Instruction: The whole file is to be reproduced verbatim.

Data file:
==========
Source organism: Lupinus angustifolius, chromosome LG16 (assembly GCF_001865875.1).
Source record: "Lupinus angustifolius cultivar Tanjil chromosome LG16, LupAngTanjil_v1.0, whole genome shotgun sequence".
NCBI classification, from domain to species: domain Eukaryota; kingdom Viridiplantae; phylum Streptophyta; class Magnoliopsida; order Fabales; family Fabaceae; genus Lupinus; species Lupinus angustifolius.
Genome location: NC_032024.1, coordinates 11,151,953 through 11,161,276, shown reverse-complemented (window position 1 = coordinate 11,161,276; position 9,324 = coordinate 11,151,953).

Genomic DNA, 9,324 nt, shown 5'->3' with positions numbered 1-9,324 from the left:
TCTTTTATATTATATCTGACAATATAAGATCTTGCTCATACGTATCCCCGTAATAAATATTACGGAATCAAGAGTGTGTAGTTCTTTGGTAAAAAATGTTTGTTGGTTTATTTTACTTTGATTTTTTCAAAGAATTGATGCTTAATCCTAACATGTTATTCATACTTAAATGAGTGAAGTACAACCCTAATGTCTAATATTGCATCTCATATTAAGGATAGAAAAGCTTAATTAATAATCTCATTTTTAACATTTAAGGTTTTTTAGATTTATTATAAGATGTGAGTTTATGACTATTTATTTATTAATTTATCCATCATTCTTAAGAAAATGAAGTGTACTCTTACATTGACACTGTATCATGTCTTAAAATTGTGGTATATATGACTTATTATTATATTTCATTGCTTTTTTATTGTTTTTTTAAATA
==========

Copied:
Source organism: Lupinus angustifolius, chromosome LG16 (assembly GCF_001865875.1).
Source record: "Lupinus angustifolius cultivar Tanjil chromosome LG16, LupAngTanjil_v1.0, whole genome shotgun sequence".
NCBI classification, from domain to species: domain Eukaryota; kingdom Viridiplantae; phylum Streptophyta; class Magnoliopsida; order Fabales; family Fabaceae; genus Lupinus; species Lupinus angustifolius.
Genome location: NC_032024.1, coordinates 11,151,953 through 11,161,276, shown reverse-complemented (window position 1 = coordinate 11,161,276; position 9,324 = coordinate 11,151,953).

Genomic DNA, 9,324 nt, shown 5'->3' with positions numbered 1-9,324 from the left:
TCTTTTATATTATATCTGACAATATAAGATCTTGCTCATACGTATCCCCGTAATAAATATTACGGAATCAAGAGTGTGTAGTTCTTTGGTAAAAAATGTTTGTTGGTTTATTTTACTTTGATTTTTTCAAAGAATTGATGCTTAATCCTAACATGTTATTCATACTTAAATGAGTGAAGTACAACCCTAATGTCTAATATTGCATCTCATATTAAGGATAGAAAAGCTTAATTAATAATCTCATTTTTAACATTTAAGGTTTTTTAGATTTATTATAAGATGTGAGTTTATGACTATTTATTTATTAATTTATCCATCATTCTTAAGAAAATGAAGTGTACTCTTACATTGACACTGTATCATGTCTTAAAATTGTGGTATATATGACTTATTATTATATTTCATTGCTTTTTTATTGTTTTTTTAAATA